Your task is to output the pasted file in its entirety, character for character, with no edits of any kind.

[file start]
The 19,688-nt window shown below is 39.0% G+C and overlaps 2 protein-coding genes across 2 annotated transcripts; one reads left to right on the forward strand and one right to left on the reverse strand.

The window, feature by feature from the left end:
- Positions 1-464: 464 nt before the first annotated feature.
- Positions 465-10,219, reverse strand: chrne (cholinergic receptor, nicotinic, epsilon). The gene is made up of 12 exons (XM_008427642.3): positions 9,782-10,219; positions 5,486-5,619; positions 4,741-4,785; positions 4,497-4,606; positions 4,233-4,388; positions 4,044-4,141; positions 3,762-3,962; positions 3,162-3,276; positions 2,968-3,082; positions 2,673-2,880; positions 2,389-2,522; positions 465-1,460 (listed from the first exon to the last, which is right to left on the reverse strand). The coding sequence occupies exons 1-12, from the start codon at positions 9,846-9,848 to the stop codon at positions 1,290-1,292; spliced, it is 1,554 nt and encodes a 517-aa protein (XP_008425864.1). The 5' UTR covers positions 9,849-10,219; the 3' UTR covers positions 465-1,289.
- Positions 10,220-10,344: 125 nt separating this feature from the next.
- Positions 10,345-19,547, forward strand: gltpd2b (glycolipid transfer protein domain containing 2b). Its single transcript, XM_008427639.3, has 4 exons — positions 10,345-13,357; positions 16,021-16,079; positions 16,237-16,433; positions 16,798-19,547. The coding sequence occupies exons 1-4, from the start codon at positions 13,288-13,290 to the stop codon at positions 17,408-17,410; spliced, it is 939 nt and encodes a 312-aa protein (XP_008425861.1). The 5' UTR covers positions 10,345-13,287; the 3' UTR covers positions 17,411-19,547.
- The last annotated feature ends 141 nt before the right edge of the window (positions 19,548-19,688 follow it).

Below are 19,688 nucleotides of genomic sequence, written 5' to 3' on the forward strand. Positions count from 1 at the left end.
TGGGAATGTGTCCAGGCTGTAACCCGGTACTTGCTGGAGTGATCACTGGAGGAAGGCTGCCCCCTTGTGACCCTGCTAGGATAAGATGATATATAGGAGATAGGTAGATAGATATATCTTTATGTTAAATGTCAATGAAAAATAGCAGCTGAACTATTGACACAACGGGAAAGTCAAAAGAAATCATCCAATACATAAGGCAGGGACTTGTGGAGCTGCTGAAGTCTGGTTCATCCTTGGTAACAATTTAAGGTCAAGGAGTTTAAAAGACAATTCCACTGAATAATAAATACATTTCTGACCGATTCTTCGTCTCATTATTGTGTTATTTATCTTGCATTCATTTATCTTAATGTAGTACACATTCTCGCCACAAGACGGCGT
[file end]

The 19,688-nt window shown below is 39.0% G+C and overlaps 2 protein-coding genes across 2 annotated transcripts; one reads left to right on the forward strand and one right to left on the reverse strand.

The window, feature by feature from the left end:
- Positions 1-464: 464 nt before the first annotated feature.
- Positions 465-10,219, reverse strand: chrne (cholinergic receptor, nicotinic, epsilon). The gene is made up of 12 exons (XM_008427642.3): positions 9,782-10,219; positions 5,486-5,619; positions 4,741-4,785; positions 4,497-4,606; positions 4,233-4,388; positions 4,044-4,141; positions 3,762-3,962; positions 3,162-3,276; positions 2,968-3,082; positions 2,673-2,880; positions 2,389-2,522; positions 465-1,460 (listed from the first exon to the last, which is right to left on the reverse strand). The coding sequence occupies exons 1-12, from the start codon at positions 9,846-9,848 to the stop codon at positions 1,290-1,292; spliced, it is 1,554 nt and encodes a 517-aa protein (XP_008425864.1). The 5' UTR covers positions 9,849-10,219; the 3' UTR covers positions 465-1,289.
- Positions 10,220-10,344: 125 nt separating this feature from the next.
- Positions 10,345-19,547, forward strand: gltpd2b (glycolipid transfer protein domain containing 2b). Its single transcript, XM_008427639.3, has 4 exons — positions 10,345-13,357; positions 16,021-16,079; positions 16,237-16,433; positions 16,798-19,547. The coding sequence occupies exons 1-4, from the start codon at positions 13,288-13,290 to the stop codon at positions 17,408-17,410; spliced, it is 939 nt and encodes a 312-aa protein (XP_008425861.1). The 5' UTR covers positions 10,345-13,287; the 3' UTR covers positions 17,411-19,547.
- The last annotated feature ends 141 nt before the right edge of the window (positions 19,548-19,688 follow it).

Below are 19,688 nucleotides of genomic sequence, written 5' to 3' on the forward strand. Positions count from 1 at the left end.
TGGGAATGTGTCCAGGCTGTAACCCGGTACTTGCTGGAGTGATCACTGGAGGAAGGCTGCCCCCTTGTGACCCTGCTAGGATAAGATGATATATAGGAGATAGGTAGATAGATATATCTTTATGTTAAATGTCAATGAAAAATAGCAGCTGAACTATTGACACAACGGGAAAGTCAAAAGAAATCATCCAATACATAAGGCAGGGACTTGTGGAGCTGCTGAAGTCTGGTTCATCCTTGGTAACAATTTAAGGTCAAGGAGTTTAAAAGACAATTCCACTGAATAATAAATACATTTCTGACCGATTCTTCGTCTCATTATTGTGTTATTTATCTTGCATTCATTTATCTTAATGTAGTACACATTCTCGCCACAAGACGGCGT